Disputes are possible at various stages during the standards process in an Enterprise Architecture Community. To achieve the goals of openness and fairness, such conflicts should be resolved by a process of open review and discussion.
This article discuses some high-level procedures that I’ve employed in an Enterprise Architecture Program to address disputes that cannot be resolved through the normal processes whereby domain teams and ad hoc working groups and other process participants ordinarily reach consensus.
Any stakeholder may disagree with a domain team or ad hoc working group recommendation regardless of affiliation with the domain team or ad hoc working group. Disagreements may arise because a stakeholder feels his/her own views have not been adequately considered or the body has made an incorrect technical choice that places the quality or integrity of the bodies’ products in significant jeopardy.
A person who disagrees with an architecture domain team or ad hoc working group recommendation shall always first discuss the matter with the architecture domain team’s or ad hoc working group’s chair(s), who may involve other members of the architecture domain team or ad hoc working group in the discussion.
If the disagreement cannot be resolved, any of the involved parties may notify the Enterprise Architecture Office. The Enterprise Architecture Office shall attempt to resolve the dispute.
If the disagreement cannot be resolved by the Enterprise Architecture Office any of the parties involved may then appeal to the Enterprise Architecture Governance Committee. The Enterprise Architecture Governance Committee shall then review the situation and attempt to resolve it in a manner of its own choosing.
The Enterprise Architecture Governance Committee decision is final with respect to the question of whether or not the standards processes have been followed and with respect to all questions of technical merit.
Procedures ensure openness and fairness in the standards process and the technical viability of the standards. The Enterprise Architecture Program is the principal agent of the organization for this purpose, and it is the Enterprise Architecture Office that is charged with ensuring that the required procedures have been followed, and that any necessary prerequisites to a standards action have been met.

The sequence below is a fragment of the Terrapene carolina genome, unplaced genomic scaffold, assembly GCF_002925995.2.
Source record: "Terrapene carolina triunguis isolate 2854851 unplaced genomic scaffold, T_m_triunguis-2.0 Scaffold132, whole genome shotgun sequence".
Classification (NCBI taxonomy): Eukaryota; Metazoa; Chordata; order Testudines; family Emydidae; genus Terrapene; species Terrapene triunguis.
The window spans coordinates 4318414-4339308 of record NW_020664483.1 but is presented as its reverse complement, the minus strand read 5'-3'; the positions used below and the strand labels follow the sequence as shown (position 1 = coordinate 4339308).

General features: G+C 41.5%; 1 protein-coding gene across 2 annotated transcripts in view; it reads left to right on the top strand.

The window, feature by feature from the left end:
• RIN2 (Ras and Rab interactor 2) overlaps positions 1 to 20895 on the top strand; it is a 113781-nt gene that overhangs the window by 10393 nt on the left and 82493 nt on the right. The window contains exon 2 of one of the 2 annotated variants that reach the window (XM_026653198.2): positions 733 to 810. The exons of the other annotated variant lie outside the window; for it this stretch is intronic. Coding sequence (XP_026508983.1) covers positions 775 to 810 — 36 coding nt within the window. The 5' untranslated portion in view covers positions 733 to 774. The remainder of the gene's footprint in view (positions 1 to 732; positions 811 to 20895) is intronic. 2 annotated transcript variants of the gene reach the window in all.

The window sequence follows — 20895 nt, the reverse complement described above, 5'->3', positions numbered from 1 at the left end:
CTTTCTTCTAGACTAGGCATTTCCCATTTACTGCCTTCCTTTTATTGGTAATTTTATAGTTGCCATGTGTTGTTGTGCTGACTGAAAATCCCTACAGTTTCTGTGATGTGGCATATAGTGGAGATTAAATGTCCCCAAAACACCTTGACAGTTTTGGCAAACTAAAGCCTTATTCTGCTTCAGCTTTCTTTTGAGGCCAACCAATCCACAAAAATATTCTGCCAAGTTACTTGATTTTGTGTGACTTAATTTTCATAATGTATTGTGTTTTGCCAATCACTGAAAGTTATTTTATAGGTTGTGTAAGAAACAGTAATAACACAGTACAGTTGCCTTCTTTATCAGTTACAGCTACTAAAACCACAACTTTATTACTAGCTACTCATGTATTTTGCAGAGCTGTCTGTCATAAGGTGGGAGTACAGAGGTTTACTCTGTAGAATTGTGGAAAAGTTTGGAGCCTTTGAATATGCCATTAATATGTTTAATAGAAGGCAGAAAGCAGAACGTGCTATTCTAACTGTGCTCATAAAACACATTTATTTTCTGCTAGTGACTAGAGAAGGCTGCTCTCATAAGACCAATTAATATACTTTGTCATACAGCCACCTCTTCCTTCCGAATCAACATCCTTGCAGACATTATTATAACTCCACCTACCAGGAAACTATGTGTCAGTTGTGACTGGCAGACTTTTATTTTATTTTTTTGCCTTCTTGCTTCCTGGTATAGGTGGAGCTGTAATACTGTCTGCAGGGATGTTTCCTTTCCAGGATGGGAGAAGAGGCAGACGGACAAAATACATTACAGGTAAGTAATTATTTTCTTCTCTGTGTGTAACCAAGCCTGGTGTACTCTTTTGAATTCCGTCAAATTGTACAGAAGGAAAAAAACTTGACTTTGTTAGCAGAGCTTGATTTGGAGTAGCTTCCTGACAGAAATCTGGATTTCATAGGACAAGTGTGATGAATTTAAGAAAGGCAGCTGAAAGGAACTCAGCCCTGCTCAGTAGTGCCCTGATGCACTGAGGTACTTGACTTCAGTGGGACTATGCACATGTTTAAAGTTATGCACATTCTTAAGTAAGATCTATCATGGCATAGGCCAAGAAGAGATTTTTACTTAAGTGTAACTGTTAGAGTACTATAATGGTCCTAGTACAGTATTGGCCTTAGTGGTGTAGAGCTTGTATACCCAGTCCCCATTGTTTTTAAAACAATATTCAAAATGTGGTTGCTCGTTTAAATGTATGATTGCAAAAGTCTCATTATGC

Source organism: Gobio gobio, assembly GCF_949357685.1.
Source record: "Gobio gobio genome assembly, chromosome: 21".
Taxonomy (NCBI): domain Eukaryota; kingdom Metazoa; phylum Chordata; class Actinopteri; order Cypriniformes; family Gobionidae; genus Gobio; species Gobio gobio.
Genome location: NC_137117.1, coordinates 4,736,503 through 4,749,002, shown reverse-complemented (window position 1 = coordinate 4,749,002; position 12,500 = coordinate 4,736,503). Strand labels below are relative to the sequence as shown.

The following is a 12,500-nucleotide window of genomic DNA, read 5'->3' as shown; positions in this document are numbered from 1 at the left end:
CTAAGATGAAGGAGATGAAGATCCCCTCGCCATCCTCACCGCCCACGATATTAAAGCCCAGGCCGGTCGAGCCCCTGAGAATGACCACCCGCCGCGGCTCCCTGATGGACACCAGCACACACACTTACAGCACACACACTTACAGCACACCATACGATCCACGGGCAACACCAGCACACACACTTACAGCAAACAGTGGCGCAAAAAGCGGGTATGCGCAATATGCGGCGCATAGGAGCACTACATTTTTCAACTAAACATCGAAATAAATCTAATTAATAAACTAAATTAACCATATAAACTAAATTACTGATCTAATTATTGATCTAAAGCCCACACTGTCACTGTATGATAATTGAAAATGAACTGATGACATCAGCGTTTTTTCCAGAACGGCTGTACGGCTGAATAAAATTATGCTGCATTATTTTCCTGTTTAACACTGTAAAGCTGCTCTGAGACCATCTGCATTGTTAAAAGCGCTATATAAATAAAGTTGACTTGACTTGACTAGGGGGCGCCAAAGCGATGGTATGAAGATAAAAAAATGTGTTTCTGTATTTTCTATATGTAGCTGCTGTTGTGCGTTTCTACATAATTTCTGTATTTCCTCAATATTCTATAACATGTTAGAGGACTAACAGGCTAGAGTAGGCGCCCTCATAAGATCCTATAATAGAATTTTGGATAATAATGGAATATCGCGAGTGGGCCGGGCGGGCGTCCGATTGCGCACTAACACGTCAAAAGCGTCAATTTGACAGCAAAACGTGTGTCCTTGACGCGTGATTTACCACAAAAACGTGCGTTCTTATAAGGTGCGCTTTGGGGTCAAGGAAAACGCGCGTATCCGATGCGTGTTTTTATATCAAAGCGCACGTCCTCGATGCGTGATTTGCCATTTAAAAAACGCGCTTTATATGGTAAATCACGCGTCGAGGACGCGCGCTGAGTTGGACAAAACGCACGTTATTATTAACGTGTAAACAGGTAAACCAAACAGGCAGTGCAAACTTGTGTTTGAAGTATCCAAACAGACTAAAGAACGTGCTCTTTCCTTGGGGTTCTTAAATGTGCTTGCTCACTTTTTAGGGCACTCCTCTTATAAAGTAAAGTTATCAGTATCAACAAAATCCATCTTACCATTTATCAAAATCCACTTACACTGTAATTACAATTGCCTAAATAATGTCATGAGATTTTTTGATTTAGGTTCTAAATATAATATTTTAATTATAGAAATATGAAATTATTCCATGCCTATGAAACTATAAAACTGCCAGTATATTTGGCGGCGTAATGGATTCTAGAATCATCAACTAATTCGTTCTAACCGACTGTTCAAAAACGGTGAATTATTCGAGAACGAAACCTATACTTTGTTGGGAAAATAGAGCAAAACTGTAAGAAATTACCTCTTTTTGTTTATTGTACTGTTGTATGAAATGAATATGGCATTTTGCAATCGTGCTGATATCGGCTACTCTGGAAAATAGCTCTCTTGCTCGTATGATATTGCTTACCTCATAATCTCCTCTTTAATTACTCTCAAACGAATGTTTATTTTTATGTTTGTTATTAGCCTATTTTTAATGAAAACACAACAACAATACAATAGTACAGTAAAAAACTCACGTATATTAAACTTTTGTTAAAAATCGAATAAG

If an individual should disagree with an action taken by the Enterprise Architecture Program in this process, that person should first discuss the issue with the Enterprise Architecture Office. If the Enterprise Architecture Office is unable to satisfy the complainant then the program as a whole should re-examine the action taken, along with input from the complainant, and determine whether any further action is needed. The Enterprise Architecture Office shall issue a report on its review of the complaint to the Enterprise Architecture Governance Committee.
Should the complainant not be satisfied with the outcome of the program review, an appeal may be lodged with the Enterprise Architecture Governance Committee. The Enterprise Architecture Governance Committee shall then review the situation and attempt to resolve it in a manner of its own choosing and report to the IT Governance Committee on the outcome of its review.
If circumstances warrant, the Enterprise Architecture Governance Committee may direct that the Enterprise Architecture Office decision be annulled, and the situation shall then be as it was before the Enterprise Architecture office rendered the decision. The Enterprise Architecture Governance Committee may also recommend an action to the Enterprise Architecture Office or make other recommendations as it deems fit. However, the Enterprise Architecture Governance Committee may not preempt the role of the Enterprise Architecture Office by issuing a decision premature to Enterprise Architecture Office’s opportunity to render a decision.
The Enterprise Architecture Governance Committee’s decision is final with respect to the question of whether or not the documented standards process has been followed.
Further recourse is available only in cases in which the processes are claimed to be inadequate or insufficient to the protection of the rights of all parties in a fair and open process. Claims on this basis may be made to the IT Governance Committee. The IT Governance Committee shall acknowledge such an appeal and shall at that time advise the petitioner of the expected duration of the IT Governance Committee’s review of the appeal. The IT Governance Committee shall review the situation in a manner of its own choosing and report to the Enterprise Architecture Program on the outcome of its review.
The IT Governance Committee’s decision upon completion of their review shall be final with respect to all aspects of the dispute.